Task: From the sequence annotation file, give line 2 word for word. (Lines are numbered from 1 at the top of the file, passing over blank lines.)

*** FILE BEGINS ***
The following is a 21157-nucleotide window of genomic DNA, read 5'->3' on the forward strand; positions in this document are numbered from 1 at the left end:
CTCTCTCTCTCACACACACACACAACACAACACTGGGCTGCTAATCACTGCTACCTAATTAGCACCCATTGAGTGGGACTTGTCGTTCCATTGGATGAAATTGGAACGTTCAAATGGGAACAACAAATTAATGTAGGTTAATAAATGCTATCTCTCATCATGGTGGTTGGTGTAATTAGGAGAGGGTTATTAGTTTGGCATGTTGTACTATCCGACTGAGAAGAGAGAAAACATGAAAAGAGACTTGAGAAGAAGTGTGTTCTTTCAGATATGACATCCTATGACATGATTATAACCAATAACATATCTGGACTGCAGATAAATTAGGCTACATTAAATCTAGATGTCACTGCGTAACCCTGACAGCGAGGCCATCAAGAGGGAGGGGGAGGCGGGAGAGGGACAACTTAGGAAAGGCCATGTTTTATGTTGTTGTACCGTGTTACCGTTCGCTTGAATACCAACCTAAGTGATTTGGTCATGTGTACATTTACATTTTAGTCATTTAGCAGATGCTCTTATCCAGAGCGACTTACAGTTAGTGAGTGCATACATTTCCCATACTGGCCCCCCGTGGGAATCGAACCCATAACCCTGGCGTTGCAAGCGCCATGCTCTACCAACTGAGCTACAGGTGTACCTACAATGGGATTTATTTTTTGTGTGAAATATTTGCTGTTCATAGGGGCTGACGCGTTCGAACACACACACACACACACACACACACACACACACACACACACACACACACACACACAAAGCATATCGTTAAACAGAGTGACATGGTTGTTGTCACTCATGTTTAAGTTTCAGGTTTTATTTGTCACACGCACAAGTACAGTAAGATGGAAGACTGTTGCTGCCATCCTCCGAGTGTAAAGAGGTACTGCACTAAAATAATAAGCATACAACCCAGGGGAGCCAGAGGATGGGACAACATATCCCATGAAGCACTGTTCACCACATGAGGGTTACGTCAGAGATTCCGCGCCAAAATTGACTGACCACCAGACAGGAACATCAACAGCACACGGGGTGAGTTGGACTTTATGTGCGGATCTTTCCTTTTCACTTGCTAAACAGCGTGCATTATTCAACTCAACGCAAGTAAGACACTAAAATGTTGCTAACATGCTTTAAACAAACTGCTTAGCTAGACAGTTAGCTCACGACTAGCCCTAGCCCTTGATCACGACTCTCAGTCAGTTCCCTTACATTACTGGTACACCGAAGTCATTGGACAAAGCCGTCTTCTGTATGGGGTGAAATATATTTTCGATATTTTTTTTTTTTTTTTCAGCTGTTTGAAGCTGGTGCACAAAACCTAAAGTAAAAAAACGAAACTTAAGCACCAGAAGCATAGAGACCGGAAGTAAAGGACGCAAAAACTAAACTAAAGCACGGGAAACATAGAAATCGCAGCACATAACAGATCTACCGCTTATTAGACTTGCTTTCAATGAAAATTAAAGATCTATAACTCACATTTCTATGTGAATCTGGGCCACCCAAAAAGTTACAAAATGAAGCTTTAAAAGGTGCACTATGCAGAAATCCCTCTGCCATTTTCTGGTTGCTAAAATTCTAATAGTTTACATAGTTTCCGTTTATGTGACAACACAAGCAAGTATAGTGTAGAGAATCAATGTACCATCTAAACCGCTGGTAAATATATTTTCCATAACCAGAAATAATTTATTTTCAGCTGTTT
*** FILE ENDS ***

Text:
CTCTCTCTCTCACACACACACACAACACAACACTGGGCTGCTAATCACTGCTACCTAATTAGCACCCATTGAGTGGGACTTGTCGTTCCATTGGATGAAATTGGAACGTTCAAATGGGAACAACAAATTAATGTAGGTTAATAAATGCTATCTCTCATCATGGTGGTTGGTGTAATTAGGAGAGGGTTATTAGTTTGGCATGTTGTACTATCCGACTGAGAAGAGAGAAAACATGAAAAGAGACTTGAGAAGAAGTGTGTTCTTTCAGATATGACATCCTATGACATGATTATAACCAATAACATATCTGGACTGCAGATAAATTAGGCTACATTAAATCTAGATGTCACTGCGTAACCCTGACAGCGAGGCCATCAAGAGGGAGGGGGAGGCGGGAGAGGGACAACTTAGGAAAGGCCATGTTTTATGTTGTTGTACCGTGTTACCGTTCGCTTGAATACCAACCTAAGTGATTTGGTCATGTGTACATTTACATTTTAGTCATTTAGCAGATGCTCTTATCCAGAGCGACTTACAGTTAGTGAGTGCATACATTTCCCATACTGGCCCCCCGTGGGAATCGAACCCATAACCCTGGCGTTGCAAGCGCCATGCTCTACCAACTGAGCTACAGGTGTACCTACAATGGGATTTATTTTTTGTGTGAAATATTTGCTGTTCATAGGGGCTGACGCGTTCGAACACACACACACACACACACACACACACACACACACACACACACACACACACACACAAAGCATATCGTTAAACAGAGTGACATGGTTGTTGTCACTCATGTTTAAGTTTCAGGTTTTATTTGTCACACGCACAAGTACAGTAAGATGGAAGACTGTTGCTGCCATCCTCCGAGTGTAAAGAGGTACTGCACTAAAATAATAAGCATACAACCCAGGGGAGCCAGAGGATGGGACAACATATCCCATGAAGCACTGTTCACCACATGAGGGTTACGTCAGAGATTCCGCGCCAAAATTGACTGACCACCAGACAGGAACATCAACAGCACACGGGGTGAGTTGGACTTTATGTGCGGATCTTTCCTTTTCACTTGCTAAACAGCGTGCATTATTCAACTCAACGCAAGTAAGACACTAAAATGTTGCTAACATGCTTTAAACAAACTGCTTAGCTAGACAGTTAGCTCACGACTAGCCCTAGCCCTTGATCACGACTCTCAGTCAGTTCCCTTACATTACTGGTACACCGAAGTCATTGGACAAAGCCGTCTTCTGTATGGGGTGAAATATATTTTCGATATTTTTTTTTTTTTTTTCAGCTGTTTGAAGCTGGTGCACAAAACCTAAAGTAAAAAAACGAAACTTAAGCACCAGAAGCATAGAGACCGGAAGTAAAGGACGCAAAAACTAAACTAAAGCACGGGAAACATAGAAATCGCAGCACATAACAGATCTACCGCTTATTAGACTTGCTTTCAATGAAAATTAAAGATCTATAACTCACATTTCTATGTGAATCTGGGCCACCCAAAAAGTTACAAAATGAAGCTTTAAAAGGTGCACTATGCAGAAATCCCTCTGCCATTTTCTGGTTGCTAAAATTCTAATAGTTTACATAGTTTCCGTTTATGTGACAACACAAGCAAGTATAGTGTAGAGAATCAATGTACCATCTAAACCGCTGGTAAATATATTTTCCATAACCAGAAATAATTTATTTTCAGCTGTTT